Epicyclic gears are also called planetary gears because the axes of the planet gears revolve around the common axis of the sun and ring gears that they mesh with and roll between. In the image, the yellow shaft carries the sun gear which is almost hidden. The blue gears are called planet gears and the pink gear is the ring gear or annulus.
Ring gears are also used in starter motors.
A spur-gear differential has two equal-sized spur gears, one for each half-shaft, with a space between them. Instead of the Bevel gear, also known as a miter gear, assembly (the "spider") at the centre of the differential, there is a rotating carrier on the same axis as the two shafts. Torque from a prime mover or transmission, such as the drive shaft of a car, rotates this carrier.
Mounted in this carrier are one or more pairs of identical pinions, generally longer than their diameters, and typically smaller than the spur gears on the individual half-shafts. Each pinion pair rotates freely on pins supported by the carrier. Furthermore, the pinion pairs are displaced axially, such that they mesh only for the part of their length between the two spur gears, and rotate in opposite directions. The remaining length of a given pinion meshes with the nearer spur gear on its axle. Therefore, each pinion couples that spur gear to the other pinion, and in turn, the other spur gear, so that when the drive shaft rotates the carrier, its relationship to the gears for the individual wheel axles is the same as that in a bevel-gear differential.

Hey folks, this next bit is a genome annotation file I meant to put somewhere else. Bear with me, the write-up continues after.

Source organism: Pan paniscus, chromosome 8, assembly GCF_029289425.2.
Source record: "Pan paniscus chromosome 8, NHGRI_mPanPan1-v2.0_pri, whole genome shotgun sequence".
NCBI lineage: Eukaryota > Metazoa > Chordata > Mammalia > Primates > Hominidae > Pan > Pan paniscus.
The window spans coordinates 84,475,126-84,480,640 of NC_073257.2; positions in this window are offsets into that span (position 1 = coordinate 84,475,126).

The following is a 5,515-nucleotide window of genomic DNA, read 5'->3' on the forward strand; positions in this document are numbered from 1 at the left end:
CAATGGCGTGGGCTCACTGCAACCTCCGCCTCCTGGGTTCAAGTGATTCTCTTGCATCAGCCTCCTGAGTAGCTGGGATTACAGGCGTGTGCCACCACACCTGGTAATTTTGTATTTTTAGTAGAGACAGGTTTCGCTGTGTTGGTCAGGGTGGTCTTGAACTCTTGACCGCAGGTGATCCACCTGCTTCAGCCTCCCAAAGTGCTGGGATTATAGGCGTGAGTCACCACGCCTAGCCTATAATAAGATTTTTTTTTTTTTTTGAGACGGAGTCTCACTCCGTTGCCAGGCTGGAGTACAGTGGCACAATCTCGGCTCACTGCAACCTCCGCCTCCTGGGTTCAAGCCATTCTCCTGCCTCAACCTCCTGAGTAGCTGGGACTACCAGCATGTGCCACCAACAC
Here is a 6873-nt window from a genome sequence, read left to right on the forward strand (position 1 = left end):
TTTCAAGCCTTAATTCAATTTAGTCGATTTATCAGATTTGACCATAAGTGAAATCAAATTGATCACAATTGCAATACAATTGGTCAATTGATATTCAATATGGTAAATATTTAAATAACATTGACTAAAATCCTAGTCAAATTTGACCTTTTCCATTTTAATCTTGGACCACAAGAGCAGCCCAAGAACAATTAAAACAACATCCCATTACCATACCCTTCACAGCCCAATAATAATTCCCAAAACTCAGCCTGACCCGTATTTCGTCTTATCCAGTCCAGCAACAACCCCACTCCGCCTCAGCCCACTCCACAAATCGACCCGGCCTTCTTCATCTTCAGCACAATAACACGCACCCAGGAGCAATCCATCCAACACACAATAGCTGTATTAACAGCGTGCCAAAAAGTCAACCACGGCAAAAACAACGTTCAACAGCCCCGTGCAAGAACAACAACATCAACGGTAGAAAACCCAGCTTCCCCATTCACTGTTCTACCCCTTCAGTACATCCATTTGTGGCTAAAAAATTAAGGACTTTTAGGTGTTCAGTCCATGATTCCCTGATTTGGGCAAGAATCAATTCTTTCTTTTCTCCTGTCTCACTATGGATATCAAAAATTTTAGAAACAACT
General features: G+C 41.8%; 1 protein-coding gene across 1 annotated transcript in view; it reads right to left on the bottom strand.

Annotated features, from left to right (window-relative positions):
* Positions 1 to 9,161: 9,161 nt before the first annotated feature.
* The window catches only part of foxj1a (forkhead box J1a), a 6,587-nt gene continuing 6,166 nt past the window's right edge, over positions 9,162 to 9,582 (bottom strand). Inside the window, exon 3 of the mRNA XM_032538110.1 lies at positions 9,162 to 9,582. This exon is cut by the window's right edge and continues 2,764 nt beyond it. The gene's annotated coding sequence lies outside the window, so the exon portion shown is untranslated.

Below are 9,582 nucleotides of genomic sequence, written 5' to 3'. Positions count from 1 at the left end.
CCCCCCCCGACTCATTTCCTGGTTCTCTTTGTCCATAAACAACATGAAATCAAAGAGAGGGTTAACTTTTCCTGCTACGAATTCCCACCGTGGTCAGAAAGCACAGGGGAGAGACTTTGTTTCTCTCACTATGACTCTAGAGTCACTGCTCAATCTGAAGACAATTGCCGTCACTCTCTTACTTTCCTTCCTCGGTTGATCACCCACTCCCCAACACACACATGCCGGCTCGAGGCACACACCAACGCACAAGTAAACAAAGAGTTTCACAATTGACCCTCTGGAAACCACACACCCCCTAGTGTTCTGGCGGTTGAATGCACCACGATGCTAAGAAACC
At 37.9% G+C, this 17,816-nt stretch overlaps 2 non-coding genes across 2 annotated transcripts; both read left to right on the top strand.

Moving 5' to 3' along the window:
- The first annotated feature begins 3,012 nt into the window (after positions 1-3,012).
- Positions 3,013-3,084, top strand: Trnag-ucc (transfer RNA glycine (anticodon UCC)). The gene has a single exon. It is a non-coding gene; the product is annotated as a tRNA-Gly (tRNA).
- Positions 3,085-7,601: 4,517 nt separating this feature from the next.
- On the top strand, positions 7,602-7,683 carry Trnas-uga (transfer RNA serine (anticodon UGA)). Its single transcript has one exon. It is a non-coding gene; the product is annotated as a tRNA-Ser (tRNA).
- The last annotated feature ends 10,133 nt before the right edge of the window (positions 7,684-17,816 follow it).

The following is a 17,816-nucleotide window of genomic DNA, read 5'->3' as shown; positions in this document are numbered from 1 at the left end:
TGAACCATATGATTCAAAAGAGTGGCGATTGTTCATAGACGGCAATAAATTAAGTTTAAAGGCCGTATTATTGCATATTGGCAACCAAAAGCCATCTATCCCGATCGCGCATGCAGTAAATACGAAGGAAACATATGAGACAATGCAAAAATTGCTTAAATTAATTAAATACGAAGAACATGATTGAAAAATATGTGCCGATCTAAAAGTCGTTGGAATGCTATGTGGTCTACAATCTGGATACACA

A spur gear differential is constructed from two identical coaxial epicyclic gear trains assembled with a single carrier such that their planet gears are engaged. This forms a planetary gear train with a fixed carrier train ratio R = -1.
In this case, the fundamental formula for the planetary gear train yields,
Thus, the angular velocity of the carrier of a spur gear differential is the average of the angular velocities of the sun and annular gears.
In discussing the spur gear differential, the use of the term annular gear is a convenient way to distinguish the sun gears of the two epicyclic gear trains. The second sun gear serves the same purpose as the annular gear of a simple planetary gear train, but clearly does not have the internal gear mate that is typical of an annular gear.